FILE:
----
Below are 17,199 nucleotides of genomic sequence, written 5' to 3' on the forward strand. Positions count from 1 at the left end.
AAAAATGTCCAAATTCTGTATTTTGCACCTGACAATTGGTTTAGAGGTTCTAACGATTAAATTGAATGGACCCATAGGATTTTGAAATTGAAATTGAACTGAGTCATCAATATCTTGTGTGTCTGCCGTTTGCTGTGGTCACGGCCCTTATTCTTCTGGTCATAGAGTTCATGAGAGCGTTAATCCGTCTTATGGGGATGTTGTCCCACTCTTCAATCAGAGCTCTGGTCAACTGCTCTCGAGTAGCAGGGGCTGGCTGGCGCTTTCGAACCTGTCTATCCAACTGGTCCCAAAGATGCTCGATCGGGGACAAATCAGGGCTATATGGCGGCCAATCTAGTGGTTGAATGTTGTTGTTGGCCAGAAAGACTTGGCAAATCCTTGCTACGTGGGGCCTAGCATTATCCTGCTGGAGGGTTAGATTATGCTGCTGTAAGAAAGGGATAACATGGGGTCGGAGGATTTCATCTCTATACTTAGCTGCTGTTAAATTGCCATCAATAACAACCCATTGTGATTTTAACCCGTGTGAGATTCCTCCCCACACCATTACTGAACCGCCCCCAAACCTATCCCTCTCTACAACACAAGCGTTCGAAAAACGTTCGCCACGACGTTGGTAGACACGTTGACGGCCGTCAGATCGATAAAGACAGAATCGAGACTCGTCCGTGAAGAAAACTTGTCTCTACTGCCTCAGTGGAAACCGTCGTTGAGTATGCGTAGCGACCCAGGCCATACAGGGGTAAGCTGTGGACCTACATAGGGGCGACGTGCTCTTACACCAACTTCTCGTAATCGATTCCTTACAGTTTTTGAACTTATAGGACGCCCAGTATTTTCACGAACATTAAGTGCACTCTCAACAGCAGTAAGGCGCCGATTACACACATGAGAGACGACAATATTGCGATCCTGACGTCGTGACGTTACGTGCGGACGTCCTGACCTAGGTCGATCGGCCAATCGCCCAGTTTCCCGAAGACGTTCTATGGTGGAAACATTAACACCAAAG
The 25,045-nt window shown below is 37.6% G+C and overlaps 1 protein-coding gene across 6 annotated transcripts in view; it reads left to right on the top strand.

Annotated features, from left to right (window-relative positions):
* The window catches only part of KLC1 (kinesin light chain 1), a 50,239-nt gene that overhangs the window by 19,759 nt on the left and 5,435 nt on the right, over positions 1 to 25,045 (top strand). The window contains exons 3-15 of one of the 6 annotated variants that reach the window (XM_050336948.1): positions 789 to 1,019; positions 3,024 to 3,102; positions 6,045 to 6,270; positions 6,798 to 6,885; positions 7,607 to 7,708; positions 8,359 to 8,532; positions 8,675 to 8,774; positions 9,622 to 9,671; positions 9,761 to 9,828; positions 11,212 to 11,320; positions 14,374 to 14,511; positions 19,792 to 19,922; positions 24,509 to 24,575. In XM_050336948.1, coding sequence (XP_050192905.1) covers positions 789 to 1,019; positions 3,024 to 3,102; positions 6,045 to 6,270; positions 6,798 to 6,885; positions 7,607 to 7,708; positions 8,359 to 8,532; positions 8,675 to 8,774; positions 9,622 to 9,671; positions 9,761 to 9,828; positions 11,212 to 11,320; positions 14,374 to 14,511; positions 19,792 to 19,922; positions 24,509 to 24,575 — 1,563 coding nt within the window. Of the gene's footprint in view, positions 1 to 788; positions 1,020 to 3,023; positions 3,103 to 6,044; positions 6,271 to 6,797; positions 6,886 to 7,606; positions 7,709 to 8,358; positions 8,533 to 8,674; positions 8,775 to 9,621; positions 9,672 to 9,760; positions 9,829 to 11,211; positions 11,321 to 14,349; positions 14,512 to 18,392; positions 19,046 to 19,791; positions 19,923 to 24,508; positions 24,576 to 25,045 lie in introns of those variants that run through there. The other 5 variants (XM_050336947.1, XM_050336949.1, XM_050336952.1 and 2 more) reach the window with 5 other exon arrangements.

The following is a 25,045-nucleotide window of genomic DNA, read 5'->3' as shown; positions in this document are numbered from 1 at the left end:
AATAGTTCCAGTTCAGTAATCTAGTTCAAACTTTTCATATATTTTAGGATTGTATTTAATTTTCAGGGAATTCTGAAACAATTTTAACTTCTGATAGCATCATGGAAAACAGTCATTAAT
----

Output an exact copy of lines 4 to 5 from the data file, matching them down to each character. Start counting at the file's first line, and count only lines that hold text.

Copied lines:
Annotated features, from left to right (window-relative positions):
* The window catches only part of KLC1 (kinesin light chain 1), a 50,239-nt gene that overhangs the window by 19,759 nt on the left and 5,435 nt on the right, over positions 1 to 25,045 (top strand). The window contains exons 3-15 of one of the 6 annotated variants that reach the window (XM_050336948.1): positions 789 to 1,019; positions 3,024 to 3,102; positions 6,045 to 6,270; positions 6,798 to 6,885; positions 7,607 to 7,708; positions 8,359 to 8,532; positions 8,675 to 8,774; positions 9,622 to 9,671; positions 9,761 to 9,828; positions 11,212 to 11,320; positions 14,374 to 14,511; positions 19,792 to 19,922; positions 24,509 to 24,575. In XM_050336948.1, coding sequence (XP_050192905.1) covers positions 789 to 1,019; positions 3,024 to 3,102; positions 6,045 to 6,270; positions 6,798 to 6,885; positions 7,607 to 7,708; positions 8,359 to 8,532; positions 8,675 to 8,774; positions 9,622 to 9,671; positions 9,761 to 9,828; positions 11,212 to 11,320; positions 14,374 to 14,511; positions 19,792 to 19,922; positions 24,509 to 24,575 — 1,563 coding nt within the window. Of the gene's footprint in view, positions 1 to 788; positions 1,020 to 3,023; positions 3,103 to 6,044; positions 6,271 to 6,797; positions 6,886 to 7,606; positions 7,709 to 8,358; positions 8,533 to 8,674; positions 8,775 to 9,621; positions 9,672 to 9,760; positions 9,829 to 11,211; positions 11,321 to 14,349; positions 14,512 to 18,392; positions 19,046 to 19,791; positions 19,923 to 24,508; positions 24,576 to 25,045 lie in introns of those variants that run through there. The other 5 variants (XM_050336947.1, XM_050336949.1, XM_050336952.1 and 2 more) reach the window with 5 other exon arrangements.